Education Mental Health Self-Help

Scared of Failing Exams? Here’s 6 Things You Can Do To Overcome That Fear

Exams suck right?! Unfortunately though, they are an unavoidable part of life for pretty much every single one of us. So often, fear of failure and exam jitters can get in our way when it comes to preparing and performing our best in exam situations (not to mention turning even the worlds neatest handwriting into a scrawled mess).

During Revision 

Give yourself a break

You’ve heard this 1000 times right? But when there is the pressure of a ticking clock and your brains ability to only hold so much information, it definitely doesn’t seem worth it? Well giving yourself a break throughout revision is vitally important to you being able to remember stuff, and also just being able to keep up your revision schedule long term. 

Don’t feel the need to do what everyone else or your teacher tells you to do on your breaks. If your break consists of a jog and you hate running, then the chances of you actually taking one are much smaller. It’s better to have the break and do what you want than to not have one at all. So whether it’s Fortnite, baking, taking a bath, going for a run, lifting weights, trying out new hairstyles or anything else that makes you better, give yourself time every day to a little bit of it. 

Practice sleep hygiene 

Even though it sounds a bit like you need to shower before you sleep, sleep hygiene is actually the practice of a calming routine before bed. Things like taking a warm bath, having a (decaff) hot drink and piling under the covers with some non-School reading material at the same time every night is sleep hygiene. Figure out a routine that works for you and set an alarm on your phone for when you have to start your routine – no matter where you are in your revision. This is a great way to get yourself a solid night’s sleep every night and keep your brain firing on tip top form for the next day. 

Before You Go In 

You do you 

Of course, all your mates will be taking exams right alongside you, and sometimes they might want to use you for reassurance before an exam. But taking all you time before an exam to get in the right head space might be great for them, but not necessarily for you. If you want to sit alone and read your notes, listen to calming music, find a quiet space to do some yoga, or if you want to talk about something else entirely, let them know beforehand. That way you can do you without the added worry of maybe upsetting someone.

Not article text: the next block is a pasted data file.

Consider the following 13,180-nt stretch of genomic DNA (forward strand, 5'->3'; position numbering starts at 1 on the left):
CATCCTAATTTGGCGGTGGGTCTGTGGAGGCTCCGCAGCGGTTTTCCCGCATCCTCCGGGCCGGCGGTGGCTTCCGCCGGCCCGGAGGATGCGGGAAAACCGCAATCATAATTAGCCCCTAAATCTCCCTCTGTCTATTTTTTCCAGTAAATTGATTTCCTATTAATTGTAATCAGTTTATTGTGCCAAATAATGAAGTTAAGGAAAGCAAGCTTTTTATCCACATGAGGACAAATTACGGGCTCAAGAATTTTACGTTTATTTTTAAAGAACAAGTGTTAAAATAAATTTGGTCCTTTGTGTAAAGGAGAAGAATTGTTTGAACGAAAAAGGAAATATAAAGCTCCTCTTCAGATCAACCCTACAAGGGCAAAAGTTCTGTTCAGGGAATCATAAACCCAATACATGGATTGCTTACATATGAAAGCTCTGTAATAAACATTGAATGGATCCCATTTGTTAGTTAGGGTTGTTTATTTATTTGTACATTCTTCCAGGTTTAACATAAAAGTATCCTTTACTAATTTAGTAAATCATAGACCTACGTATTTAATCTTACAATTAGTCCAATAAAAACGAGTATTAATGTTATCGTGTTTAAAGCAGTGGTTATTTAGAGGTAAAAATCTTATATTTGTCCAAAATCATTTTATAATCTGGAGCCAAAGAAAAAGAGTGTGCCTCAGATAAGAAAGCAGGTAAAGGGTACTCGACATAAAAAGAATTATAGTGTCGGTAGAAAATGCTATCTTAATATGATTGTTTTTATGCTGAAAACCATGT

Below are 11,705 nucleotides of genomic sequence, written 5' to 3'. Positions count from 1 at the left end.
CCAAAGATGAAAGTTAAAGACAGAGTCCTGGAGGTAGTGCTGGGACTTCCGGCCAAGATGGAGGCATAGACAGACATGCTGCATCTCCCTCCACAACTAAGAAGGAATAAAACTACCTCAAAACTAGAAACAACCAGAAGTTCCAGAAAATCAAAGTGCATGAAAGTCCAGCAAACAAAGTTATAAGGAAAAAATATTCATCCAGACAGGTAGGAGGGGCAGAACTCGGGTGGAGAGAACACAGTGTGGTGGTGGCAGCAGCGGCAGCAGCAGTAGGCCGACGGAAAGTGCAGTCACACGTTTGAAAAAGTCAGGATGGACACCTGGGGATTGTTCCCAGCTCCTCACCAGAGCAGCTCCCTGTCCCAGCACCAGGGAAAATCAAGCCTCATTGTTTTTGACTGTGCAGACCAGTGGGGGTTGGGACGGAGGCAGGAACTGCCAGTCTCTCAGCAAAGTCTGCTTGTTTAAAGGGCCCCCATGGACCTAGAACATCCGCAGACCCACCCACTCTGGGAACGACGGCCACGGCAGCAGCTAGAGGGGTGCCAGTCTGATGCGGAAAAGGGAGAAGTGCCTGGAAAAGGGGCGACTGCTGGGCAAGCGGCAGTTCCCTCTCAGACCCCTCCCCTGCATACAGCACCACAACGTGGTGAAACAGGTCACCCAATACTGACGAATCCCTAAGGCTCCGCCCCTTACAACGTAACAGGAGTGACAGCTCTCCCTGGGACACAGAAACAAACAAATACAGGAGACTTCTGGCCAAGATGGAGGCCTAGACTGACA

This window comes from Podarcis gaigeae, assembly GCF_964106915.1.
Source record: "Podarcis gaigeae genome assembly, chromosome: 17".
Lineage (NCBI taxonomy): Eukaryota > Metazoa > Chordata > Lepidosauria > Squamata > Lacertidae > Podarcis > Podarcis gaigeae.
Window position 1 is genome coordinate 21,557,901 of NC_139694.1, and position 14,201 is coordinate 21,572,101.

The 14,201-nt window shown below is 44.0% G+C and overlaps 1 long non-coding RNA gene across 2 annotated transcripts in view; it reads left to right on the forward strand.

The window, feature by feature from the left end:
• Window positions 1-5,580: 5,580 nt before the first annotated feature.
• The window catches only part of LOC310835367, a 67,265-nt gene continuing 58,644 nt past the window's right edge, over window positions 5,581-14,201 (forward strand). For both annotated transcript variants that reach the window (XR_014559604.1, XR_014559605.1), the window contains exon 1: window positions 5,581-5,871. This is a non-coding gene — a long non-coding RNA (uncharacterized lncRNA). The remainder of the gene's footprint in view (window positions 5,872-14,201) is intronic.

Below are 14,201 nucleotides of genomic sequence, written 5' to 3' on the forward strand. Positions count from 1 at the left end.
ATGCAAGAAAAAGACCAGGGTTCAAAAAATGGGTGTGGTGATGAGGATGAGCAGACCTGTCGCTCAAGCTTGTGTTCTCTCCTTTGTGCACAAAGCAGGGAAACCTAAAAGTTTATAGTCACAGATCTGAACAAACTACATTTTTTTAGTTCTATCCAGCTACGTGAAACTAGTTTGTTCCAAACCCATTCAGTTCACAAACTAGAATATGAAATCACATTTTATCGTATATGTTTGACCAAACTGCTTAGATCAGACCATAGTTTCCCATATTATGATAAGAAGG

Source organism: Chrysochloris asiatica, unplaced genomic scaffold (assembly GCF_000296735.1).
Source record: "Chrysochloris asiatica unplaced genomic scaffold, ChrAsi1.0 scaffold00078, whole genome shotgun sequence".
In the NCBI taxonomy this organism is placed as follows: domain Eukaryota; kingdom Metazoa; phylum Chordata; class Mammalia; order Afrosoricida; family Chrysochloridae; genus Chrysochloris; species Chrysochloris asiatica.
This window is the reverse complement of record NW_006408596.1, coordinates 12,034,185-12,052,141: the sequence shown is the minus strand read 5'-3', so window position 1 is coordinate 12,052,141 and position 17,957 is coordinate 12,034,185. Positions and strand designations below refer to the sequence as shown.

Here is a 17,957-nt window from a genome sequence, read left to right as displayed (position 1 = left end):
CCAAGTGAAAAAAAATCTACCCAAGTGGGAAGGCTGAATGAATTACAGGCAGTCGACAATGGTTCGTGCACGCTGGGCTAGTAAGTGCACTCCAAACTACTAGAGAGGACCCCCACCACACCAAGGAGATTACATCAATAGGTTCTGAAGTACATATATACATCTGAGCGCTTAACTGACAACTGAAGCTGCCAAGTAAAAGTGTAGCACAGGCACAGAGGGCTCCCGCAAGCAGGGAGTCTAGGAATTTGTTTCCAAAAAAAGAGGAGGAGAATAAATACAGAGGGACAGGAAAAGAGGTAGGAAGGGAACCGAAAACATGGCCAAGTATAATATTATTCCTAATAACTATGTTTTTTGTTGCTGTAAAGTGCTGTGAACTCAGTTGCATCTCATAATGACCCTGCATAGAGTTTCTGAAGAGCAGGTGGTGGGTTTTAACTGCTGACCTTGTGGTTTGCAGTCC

During the Exam 

Try not to panic

You’ve made it to the hall, found your seat, the paper is in front of you. We’ve all sat in that spot and felt our hearts go a bit faster and palms go all sweaty and gross. The important thing is not to panic. A great way not to panic is to try a few breathing exercises. Try breathing deeply in for four seconds and breathe out slowly for another four. 

Slowing down and controlling your breathing triggers the area of your brain that will stop stress producing hormones in their tracks, meaning you can pick up that pen and get writing. Taking a moment to calm will slow down that sense of panic in your body, meaning mistakes will be less likely and your thought processes clearer. 

The Aftermath 

Don’t hang around outside the hall 

Hanging around after an exam sometimes can’t be avoided, especially if teachers are shepherding you back to lessons. However, it’s not always the best idea as everyone else who took the exam will have a lot to say about it. Dissecting the exam afterwards is pretty common in hall ways outside of exam halls, but if you are already struggling with fear of failure, the only thing doing this will do is make it worse. 

Hearing about what other people wrote or how they answered a particularly tough question is likely to make you think about everything you could or should have done. Once you are out of the hall, there isn’t anything more you can do this time, so put the contents of that paper behind you and move on. 

Moving on 

Especially important if you taking loads of exams one after another, it is important to move on from the exams you have already finished and focus on the next. If you are struggling to do this, and thinking too much about what you should have done, take a break from revision altogether. Get out for a long walk, a bike ride or a jog, away from revision and devices. This will give your mind a chance to reset and your body a chance to do something other than sitting at the kitchen table flipping through revision cards and getting stressed. 

If you are that finding exam stress is getting too much for you, or if there is anything else that is bothering you, reach out to the Ditch the Label Community here.

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